Cryptojacker Charged with Defrauding Two Cloud Providers of $3.5M

Cryptojacker Accused of Defrauding Two Cloud Providers and Mining $3.5M Worth of Cryptocurrency

Prosecutors in the United States have pressed charges against an individual from Nebraska for allegedly running a cryptojacking scheme that defrauded two cloud providers of $3.5 million. The accused, Charles O. Parks III, also known as “CP3O,” has been charged with wire fraud and money laundering offenses related to the illicit operation.

According to the Brooklyn U.S. Attorney’s Office, Parks orchestrated the scheme to mine nearly $1 million worth of cryptocurrencies, including Ether, Litecoin, and Monero, without authorization from the cloud providers. The funds obtained through the illegal mining activities were allegedly utilized for extravagant purchases, such as a luxury Mercedes Benz, jewelry, and high-end travel expenses.

Parks created multiple accounts with a subsidiary of a cloud computing company based in Seattle and another firm specializing in personal computers and related services headquartered in Redmond. By employing various aliases, corporate affiliations, and email addresses, he was able to gain access to advanced services and benefits from the cloud providers.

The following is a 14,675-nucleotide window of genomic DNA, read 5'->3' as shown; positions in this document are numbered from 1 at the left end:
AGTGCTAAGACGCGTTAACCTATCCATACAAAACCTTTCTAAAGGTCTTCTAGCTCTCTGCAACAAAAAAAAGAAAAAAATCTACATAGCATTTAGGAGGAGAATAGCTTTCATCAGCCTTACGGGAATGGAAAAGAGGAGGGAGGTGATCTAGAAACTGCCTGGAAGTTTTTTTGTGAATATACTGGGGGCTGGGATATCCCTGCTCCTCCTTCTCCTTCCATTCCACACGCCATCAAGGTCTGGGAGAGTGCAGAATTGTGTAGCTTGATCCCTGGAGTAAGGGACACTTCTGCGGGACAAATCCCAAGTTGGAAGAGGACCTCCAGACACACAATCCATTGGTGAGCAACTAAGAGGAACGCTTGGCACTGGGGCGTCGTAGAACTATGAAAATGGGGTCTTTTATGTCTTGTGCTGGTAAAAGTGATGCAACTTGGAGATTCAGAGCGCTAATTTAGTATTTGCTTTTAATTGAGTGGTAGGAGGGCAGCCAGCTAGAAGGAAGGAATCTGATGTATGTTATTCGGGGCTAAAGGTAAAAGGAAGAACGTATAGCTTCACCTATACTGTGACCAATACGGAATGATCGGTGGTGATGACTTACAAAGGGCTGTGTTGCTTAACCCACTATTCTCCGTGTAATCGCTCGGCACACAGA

The indictment also suggests that Parks laundered a portion of the unlawfully acquired cryptocurrency through a decentralized company and the remaining funds through a payments provider, bank accounts, and a New York City-based nonfungible token marketplace. To avoid detection, Parks reportedly made transactions just below the $10,000 threshold that triggers mandatory reporting.

Despite facing suspension for nonpayment and fraudulent activity, Parks allegedly created a new account with the cloud provider within a day and consumed services worth over $2.5 million. Additionally, he allegedly defrauded the Redmond-based provider of more than $969,000 in cloud computing and related services using similar tactics.

The Brooklyn U.S. Attorney’s Office emphasized its commitment to prosecuting individuals who employ advanced technology for fraudulent activities. If convicted, Parks could face a maximum sentence of 50 years for his alleged crimes.